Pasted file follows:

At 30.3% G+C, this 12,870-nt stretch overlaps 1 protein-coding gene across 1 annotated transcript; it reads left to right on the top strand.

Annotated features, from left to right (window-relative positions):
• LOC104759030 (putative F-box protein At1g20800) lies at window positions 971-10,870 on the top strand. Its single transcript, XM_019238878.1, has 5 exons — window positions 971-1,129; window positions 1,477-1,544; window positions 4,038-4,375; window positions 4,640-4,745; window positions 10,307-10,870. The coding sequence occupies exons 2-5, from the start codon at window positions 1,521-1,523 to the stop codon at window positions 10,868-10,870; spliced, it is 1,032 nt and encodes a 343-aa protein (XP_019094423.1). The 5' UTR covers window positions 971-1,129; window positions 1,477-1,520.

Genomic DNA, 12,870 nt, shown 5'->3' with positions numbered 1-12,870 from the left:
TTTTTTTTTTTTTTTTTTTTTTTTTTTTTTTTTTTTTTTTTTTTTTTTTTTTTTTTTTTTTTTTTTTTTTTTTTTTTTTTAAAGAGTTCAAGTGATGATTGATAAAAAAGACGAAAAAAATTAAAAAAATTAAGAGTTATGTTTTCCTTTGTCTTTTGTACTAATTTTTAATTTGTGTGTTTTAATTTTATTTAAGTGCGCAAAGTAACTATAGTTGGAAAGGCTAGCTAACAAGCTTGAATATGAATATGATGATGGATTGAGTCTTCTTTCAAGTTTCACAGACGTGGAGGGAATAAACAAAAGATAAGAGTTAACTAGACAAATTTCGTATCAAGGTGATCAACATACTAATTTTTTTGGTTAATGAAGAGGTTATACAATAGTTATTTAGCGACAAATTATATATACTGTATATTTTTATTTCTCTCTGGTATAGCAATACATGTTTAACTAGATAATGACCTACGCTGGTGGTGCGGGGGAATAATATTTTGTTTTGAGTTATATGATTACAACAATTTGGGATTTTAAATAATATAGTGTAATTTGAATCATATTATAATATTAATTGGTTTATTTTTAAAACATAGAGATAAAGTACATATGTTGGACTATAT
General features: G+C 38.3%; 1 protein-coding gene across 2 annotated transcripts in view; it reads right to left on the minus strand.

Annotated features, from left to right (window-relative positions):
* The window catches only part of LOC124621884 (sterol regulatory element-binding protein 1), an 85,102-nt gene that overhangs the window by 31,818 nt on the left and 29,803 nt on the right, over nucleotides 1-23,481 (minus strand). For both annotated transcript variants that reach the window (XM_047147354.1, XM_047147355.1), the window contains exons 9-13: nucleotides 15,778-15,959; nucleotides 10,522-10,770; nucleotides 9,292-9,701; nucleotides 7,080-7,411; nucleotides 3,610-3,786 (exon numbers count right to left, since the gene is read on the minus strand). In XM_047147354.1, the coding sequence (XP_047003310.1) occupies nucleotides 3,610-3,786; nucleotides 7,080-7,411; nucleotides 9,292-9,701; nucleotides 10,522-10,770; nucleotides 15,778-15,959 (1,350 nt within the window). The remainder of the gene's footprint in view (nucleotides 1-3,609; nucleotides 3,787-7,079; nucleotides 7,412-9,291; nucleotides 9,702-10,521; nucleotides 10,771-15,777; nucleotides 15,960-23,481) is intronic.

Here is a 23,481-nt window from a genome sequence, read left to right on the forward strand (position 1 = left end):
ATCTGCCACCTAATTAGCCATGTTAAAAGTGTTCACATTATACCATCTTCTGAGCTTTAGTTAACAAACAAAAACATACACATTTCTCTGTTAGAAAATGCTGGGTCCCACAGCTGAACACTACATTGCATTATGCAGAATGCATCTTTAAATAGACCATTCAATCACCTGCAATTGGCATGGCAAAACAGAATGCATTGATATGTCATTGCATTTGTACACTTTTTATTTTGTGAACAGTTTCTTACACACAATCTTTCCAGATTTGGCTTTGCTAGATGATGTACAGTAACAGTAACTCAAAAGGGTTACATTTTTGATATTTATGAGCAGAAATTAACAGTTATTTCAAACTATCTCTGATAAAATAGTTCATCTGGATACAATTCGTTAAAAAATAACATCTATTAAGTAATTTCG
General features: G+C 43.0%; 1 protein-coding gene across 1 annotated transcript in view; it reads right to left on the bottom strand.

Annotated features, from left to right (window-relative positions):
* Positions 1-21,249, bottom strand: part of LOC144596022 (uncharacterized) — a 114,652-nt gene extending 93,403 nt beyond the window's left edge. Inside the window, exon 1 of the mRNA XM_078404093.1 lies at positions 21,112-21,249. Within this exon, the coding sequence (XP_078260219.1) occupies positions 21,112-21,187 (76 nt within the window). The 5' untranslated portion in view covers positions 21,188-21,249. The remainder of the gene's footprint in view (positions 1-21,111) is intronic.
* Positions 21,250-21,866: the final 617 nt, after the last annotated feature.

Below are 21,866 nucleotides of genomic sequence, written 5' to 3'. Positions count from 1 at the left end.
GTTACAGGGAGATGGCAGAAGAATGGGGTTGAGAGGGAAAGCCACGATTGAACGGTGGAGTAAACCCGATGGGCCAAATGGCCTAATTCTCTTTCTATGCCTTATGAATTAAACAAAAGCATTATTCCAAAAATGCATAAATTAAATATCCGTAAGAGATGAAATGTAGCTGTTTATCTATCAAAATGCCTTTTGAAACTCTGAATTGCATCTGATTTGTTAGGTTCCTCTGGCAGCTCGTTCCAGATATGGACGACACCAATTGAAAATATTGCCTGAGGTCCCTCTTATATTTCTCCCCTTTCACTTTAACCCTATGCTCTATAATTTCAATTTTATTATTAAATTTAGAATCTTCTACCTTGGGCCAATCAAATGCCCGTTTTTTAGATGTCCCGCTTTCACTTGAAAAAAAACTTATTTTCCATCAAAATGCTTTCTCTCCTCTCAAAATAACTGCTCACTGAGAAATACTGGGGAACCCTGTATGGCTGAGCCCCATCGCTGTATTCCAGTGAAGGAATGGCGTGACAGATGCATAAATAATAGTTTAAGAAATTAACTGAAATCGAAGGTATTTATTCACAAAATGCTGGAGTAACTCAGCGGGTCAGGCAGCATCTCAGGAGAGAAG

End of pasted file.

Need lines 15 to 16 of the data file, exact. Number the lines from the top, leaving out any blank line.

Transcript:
Below are 21,866 nucleotides of genomic sequence, written 5' to 3'. Positions count from 1 at the left end.
GTTACAGGGAGATGGCAGAAGAATGGGGTTGAGAGGGAAAGCCACGATTGAACGGTGGAGTAAACCCGATGGGCCAAATGGCCTAATTCTCTTTCTATGCCTTATGAATTAAACAAAAGCATTATTCCAAAAATGCATAAATTAAATATCCGTAAGAGATGAAATGTAGCTGTTTATCTATCAAAATGCCTTTTGAAACTCTGAATTGCATCTGATTTGTTAGGTTCCTCTGGCAGCTCGTTCCAGATATGGACGACACCAATTGAAAATATTGCCTGAGGTCCCTCTTATATTTCTCCCCTTTCACTTTAACCCTATGCTCTATAATTTCAATTTTATTATTAAATTTAGAATCTTCTACCTTGGGCCAATCAAATGCCCGTTTTTTAGATGTCCCGCTTTCACTTGAAAAAAAACTTATTTTCCATCAAAATGCTTTCTCTCCTCTCAAAATAACTGCTCACTGAGAAATACTGGGGAACCCTGTATGGCTGAGCCCCATCGCTGTATTCCAGTGAAGGAATGGCGTGACAGATGCATAAATAATAGTTTAAGAAATTAACTGAAATCGAAGGTATTTATTCACAAAATGCTGGAGTAACTCAGCGGGTCAGGCAGCATCTCAGGAGAGAAG